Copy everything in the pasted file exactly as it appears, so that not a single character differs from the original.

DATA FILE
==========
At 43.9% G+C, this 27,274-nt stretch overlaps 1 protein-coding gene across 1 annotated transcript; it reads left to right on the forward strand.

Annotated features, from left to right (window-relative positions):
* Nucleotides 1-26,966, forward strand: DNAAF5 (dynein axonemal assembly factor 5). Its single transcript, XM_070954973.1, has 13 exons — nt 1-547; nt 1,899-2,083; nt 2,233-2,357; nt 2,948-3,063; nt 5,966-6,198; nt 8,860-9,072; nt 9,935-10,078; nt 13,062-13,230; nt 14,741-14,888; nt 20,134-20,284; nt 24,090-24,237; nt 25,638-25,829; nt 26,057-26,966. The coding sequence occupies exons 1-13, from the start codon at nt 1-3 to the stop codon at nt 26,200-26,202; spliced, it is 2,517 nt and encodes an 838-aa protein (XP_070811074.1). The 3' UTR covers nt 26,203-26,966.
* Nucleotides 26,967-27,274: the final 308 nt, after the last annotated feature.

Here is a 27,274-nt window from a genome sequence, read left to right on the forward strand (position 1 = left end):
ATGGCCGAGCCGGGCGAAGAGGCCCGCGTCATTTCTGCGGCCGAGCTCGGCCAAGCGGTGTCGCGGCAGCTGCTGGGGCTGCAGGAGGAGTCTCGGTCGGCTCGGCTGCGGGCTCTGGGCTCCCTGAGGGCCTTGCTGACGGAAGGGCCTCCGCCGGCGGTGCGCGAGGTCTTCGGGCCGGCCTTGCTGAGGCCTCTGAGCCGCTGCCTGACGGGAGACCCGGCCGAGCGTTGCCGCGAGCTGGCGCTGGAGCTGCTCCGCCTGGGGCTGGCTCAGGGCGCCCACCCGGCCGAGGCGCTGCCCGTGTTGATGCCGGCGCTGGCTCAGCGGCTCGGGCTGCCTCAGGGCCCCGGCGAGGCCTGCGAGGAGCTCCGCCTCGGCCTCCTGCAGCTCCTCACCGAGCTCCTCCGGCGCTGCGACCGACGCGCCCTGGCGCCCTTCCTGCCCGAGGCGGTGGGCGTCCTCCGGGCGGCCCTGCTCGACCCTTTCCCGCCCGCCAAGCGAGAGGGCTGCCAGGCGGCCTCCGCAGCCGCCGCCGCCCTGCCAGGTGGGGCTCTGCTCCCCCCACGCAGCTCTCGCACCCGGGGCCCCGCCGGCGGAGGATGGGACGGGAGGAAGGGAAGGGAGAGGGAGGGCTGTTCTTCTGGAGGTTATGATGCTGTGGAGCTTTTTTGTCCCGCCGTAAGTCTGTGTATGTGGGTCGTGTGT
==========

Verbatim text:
At 43.9% G+C, this 27,274-nt stretch overlaps 1 protein-coding gene across 1 annotated transcript; it reads left to right on the forward strand.

Annotated features, from left to right (window-relative positions):
* Nucleotides 1-26,966, forward strand: DNAAF5 (dynein axonemal assembly factor 5). Its single transcript, XM_070954973.1, has 13 exons — nt 1-547; nt 1,899-2,083; nt 2,233-2,357; nt 2,948-3,063; nt 5,966-6,198; nt 8,860-9,072; nt 9,935-10,078; nt 13,062-13,230; nt 14,741-14,888; nt 20,134-20,284; nt 24,090-24,237; nt 25,638-25,829; nt 26,057-26,966. The coding sequence occupies exons 1-13, from the start codon at nt 1-3 to the stop codon at nt 26,200-26,202; spliced, it is 2,517 nt and encodes an 838-aa protein (XP_070811074.1). The 3' UTR covers nt 26,203-26,966.
* Nucleotides 26,967-27,274: the final 308 nt, after the last annotated feature.

Here is a 27,274-nt window from a genome sequence, read left to right on the forward strand (position 1 = left end):
ATGGCCGAGCCGGGCGAAGAGGCCCGCGTCATTTCTGCGGCCGAGCTCGGCCAAGCGGTGTCGCGGCAGCTGCTGGGGCTGCAGGAGGAGTCTCGGTCGGCTCGGCTGCGGGCTCTGGGCTCCCTGAGGGCCTTGCTGACGGAAGGGCCTCCGCCGGCGGTGCGCGAGGTCTTCGGGCCGGCCTTGCTGAGGCCTCTGAGCCGCTGCCTGACGGGAGACCCGGCCGAGCGTTGCCGCGAGCTGGCGCTGGAGCTGCTCCGCCTGGGGCTGGCTCAGGGCGCCCACCCGGCCGAGGCGCTGCCCGTGTTGATGCCGGCGCTGGCTCAGCGGCTCGGGCTGCCTCAGGGCCCCGGCGAGGCCTGCGAGGAGCTCCGCCTCGGCCTCCTGCAGCTCCTCACCGAGCTCCTCCGGCGCTGCGACCGACGCGCCCTGGCGCCCTTCCTGCCCGAGGCGGTGGGCGTCCTCCGGGCGGCCCTGCTCGACCCTTTCCCGCCCGCCAAGCGAGAGGGCTGCCAGGCGGCCTCCGCAGCCGCCGCCGCCCTGCCAGGTGGGGCTCTGCTCCCCCCACGCAGCTCTCGCACCCGGGGCCCCGCCGGCGGAGGATGGGACGGGAGGAAGGGAAGGGAGAGGGAGGGCTGTTCTTCTGGAGGTTATGATGCTGTGGAGCTTTTTTGTCCCGCCGTAAGTCTGTGTATGTGGGTCGTGTGT